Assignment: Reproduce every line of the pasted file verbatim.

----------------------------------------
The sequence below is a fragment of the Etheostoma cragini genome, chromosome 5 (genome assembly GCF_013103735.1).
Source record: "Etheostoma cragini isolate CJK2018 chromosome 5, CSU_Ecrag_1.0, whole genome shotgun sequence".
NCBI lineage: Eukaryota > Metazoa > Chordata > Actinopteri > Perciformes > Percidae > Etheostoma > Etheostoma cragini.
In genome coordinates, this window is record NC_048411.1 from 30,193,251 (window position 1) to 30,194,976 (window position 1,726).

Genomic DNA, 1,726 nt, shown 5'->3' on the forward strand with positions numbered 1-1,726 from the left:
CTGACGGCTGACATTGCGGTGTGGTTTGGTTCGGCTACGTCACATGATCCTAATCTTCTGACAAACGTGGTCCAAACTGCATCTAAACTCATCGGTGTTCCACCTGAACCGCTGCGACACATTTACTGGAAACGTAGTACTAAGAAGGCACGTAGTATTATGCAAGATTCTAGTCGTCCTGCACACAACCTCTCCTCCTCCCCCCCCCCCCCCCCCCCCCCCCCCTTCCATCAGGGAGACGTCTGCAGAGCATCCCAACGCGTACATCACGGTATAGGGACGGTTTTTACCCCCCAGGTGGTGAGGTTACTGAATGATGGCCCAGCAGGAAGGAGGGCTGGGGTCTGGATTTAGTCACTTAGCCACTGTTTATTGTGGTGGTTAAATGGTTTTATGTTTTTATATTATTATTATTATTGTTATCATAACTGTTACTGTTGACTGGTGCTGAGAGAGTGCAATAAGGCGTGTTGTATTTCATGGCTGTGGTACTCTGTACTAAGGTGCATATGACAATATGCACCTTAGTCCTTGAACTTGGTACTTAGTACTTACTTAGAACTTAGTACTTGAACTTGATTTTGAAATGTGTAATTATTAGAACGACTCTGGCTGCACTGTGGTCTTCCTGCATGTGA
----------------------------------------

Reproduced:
The sequence below is a fragment of the Etheostoma cragini genome, chromosome 5 (genome assembly GCF_013103735.1).
Source record: "Etheostoma cragini isolate CJK2018 chromosome 5, CSU_Ecrag_1.0, whole genome shotgun sequence".
NCBI lineage: Eukaryota > Metazoa > Chordata > Actinopteri > Perciformes > Percidae > Etheostoma > Etheostoma cragini.
In genome coordinates, this window is record NC_048411.1 from 30,193,251 (window position 1) to 30,194,976 (window position 1,726).

Genomic DNA, 1,726 nt, shown 5'->3' on the forward strand with positions numbered 1-1,726 from the left:
CTGACGGCTGACATTGCGGTGTGGTTTGGTTCGGCTACGTCACATGATCCTAATCTTCTGACAAACGTGGTCCAAACTGCATCTAAACTCATCGGTGTTCCACCTGAACCGCTGCGACACATTTACTGGAAACGTAGTACTAAGAAGGCACGTAGTATTATGCAAGATTCTAGTCGTCCTGCACACAACCTCTCCTCCTCCCCCCCCCCCCCCCCCCCCCCCCCCTTCCATCAGGGAGACGTCTGCAGAGCATCCCAACGCGTACATCACGGTATAGGGACGGTTTTTACCCCCCAGGTGGTGAGGTTACTGAATGATGGCCCAGCAGGAAGGAGGGCTGGGGTCTGGATTTAGTCACTTAGCCACTGTTTATTGTGGTGGTTAAATGGTTTTATGTTTTTATATTATTATTATTATTGTTATCATAACTGTTACTGTTGACTGGTGCTGAGAGAGTGCAATAAGGCGTGTTGTATTTCATGGCTGTGGTACTCTGTACTAAGGTGCATATGACAATATGCACCTTAGTCCTTGAACTTGGTACTTAGTACTTACTTAGAACTTAGTACTTGAACTTGATTTTGAAATGTGTAATTATTAGAACGACTCTGGCTGCACTGTGGTCTTCCTGCATGTGA